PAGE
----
We’ll get to the horsepower numbers in a minute, but what’s impressive is the huge torque gain that comes from even small boost numbers. One criticism of centrifugal blowers is they don’t make instant boost, but even with only 3.6 psi, the Vortech blower still managed to add 195 lb-ft, boosting the torque from 534 to 729 lb-ft, which is a solid 36 percent gain. Despite the fact that we limited the boost to a max 10 psi, the average torque gain was 264 lb-ft over the naturally aspirated numbers. And that’s just the torque. Moving over to the horsepower side, again with just 10 psi, the Vortech pushed the peak power up to 822 hp for a gain of 322 horsepower, which is nothing less than a 64 percent improvement in horsepower.

As is usually the case with tests like these, there’s enormous room for improvement. If you look at the power graph, you can see that the blower test stopped at only 5,800 rpm and that the curve was still climbing. We stopped here because at 5,900 rpm the valvesprings gave up and the engine went into serious valve float. That means if we had been using stronger springs along with better pushrods, lighter retainers, and more precise roller rockers, our 502 probably could have made upwards of 840 to 850 hp with this stock cam. While that’s great news, we think this package has even more potential. So our plan is to return in a month or so with a slightly longer duration hydraulic roller cam with more valve lift, better springs, roller rockers, and stronger pushrods and evaluate that combination. And this is still with the original Chevrolet Performance oval port heads. We think this 502 will make more power at a little higher engine speed without sacrificing reliability. So look for even bigger numbers from this simple combination of displacement and a little bit of boost.

Zz502 Crate Engine 2/15

01. The basic ZZ502 comes with a balancer and covers. All you have to do is add an intake manifold, distributor, carburetor, and a few other details and it’s ready to run. With a hydraulic roller cam, you don’t even have to sweat the break-in, which makes living the Rat life much easier.

Vortech V7 Ysi Supercharger 3/15

02. The Vortech V7 YSi supercharger is the overachiever in our story. This is really a smaller version race blower that’s capable of up to 1,200 hp at maximum boost of 30 psi. We didn’t utilize half of this blower’s potential, but it’s nice to know it’s there.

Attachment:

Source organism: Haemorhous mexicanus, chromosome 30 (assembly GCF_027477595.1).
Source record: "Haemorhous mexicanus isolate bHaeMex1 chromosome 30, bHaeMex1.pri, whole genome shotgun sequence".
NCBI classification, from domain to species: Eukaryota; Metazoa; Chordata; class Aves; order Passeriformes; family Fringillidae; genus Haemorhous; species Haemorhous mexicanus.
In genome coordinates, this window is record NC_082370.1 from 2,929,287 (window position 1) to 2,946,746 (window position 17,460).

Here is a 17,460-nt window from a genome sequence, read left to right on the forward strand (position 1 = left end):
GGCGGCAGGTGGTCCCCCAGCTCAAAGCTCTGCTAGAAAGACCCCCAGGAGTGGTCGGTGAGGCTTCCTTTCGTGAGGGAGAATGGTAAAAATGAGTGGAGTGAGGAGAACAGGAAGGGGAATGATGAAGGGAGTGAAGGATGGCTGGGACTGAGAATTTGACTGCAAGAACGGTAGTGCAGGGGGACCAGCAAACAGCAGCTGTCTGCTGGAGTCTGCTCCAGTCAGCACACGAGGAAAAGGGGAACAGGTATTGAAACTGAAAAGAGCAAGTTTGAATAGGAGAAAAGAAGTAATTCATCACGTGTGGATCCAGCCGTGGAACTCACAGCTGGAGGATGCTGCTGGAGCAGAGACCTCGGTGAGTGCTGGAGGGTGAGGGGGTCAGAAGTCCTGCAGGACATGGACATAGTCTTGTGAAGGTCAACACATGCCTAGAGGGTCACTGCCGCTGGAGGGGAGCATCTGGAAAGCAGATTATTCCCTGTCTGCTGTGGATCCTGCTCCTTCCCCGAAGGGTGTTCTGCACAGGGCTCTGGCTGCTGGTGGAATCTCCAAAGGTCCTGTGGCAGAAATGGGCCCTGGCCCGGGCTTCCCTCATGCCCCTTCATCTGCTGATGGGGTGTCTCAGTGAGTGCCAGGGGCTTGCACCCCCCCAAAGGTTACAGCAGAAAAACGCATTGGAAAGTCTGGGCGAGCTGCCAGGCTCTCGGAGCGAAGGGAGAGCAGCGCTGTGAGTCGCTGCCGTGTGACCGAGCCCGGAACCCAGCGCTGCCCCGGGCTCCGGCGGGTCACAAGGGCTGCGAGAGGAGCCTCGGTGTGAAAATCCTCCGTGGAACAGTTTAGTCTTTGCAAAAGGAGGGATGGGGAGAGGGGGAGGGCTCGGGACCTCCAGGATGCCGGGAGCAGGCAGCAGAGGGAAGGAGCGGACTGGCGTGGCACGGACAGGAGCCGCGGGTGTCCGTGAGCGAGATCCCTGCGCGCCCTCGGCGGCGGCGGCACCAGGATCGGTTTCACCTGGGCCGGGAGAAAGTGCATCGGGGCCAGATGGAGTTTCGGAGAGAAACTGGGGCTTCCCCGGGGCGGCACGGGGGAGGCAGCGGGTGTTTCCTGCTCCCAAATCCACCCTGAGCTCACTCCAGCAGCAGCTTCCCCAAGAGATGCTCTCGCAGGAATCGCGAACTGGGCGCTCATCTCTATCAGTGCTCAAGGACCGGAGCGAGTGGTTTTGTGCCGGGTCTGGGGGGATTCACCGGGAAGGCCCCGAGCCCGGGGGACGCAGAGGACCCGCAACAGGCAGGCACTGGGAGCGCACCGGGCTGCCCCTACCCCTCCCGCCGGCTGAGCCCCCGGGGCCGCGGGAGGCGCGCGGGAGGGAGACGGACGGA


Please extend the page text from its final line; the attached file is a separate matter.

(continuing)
Blower Bolted 4/15

03. We bolted the blower in place with Vortech’s install kit. When you consider the extensive fabrication work required to plumb a pair of turbochargers, mounting this centrifugal is child’s play. The original install took a leisurely 3 hours. Now we could do it in about an hour.

Moroso Gen 5 5/15
Moroso Gen 6 6/15

04. We added a Moroso Gen V/VI pan both to improve windage control and increase capacity. This also included a new Moroso oil pump, pickup, and a hardened oil pump drive.

Oil Pan 7/15

05. The only oil pan modification was to add a hole in the pan for the Vortech oil return fitting. The blower is fed pressurized engine oil from a braided steel hose connected to an adapter fitting at the back of the block.

Crank Pulley 8/15

06. The original pulley drive created a rather aggressive 8.1:1 overall step-up ratio. What we really needed was a smaller crank pulley that will be ready for Part II. Vortech also advises not to back-bend that reinforced 8mm cog belt. That’s why the tensioner pulley pushes against the cogged portion of the belt. These cogged belts do not need excessive tension like serpentine belts.

Edelbrock Victor Jr Oval Port Single Plane 9/15

07. The intake system consists of an Edelbrock Victor Jr oval port single-plane intake and a Demon 750-cfm blow-through carburetor.

Annular Boosters 10/15

08. The key to a successful blow-through carburetor are these annular boosters. These boosters are much more sensitive to airflow and will pull more fuel than a typical drop-leg booster.

Airaid Carbon Fiber Hat 11/15

09. We also tried Airaid’s new carbon-fiber hat and it certainly contributed to our excellent power numbers.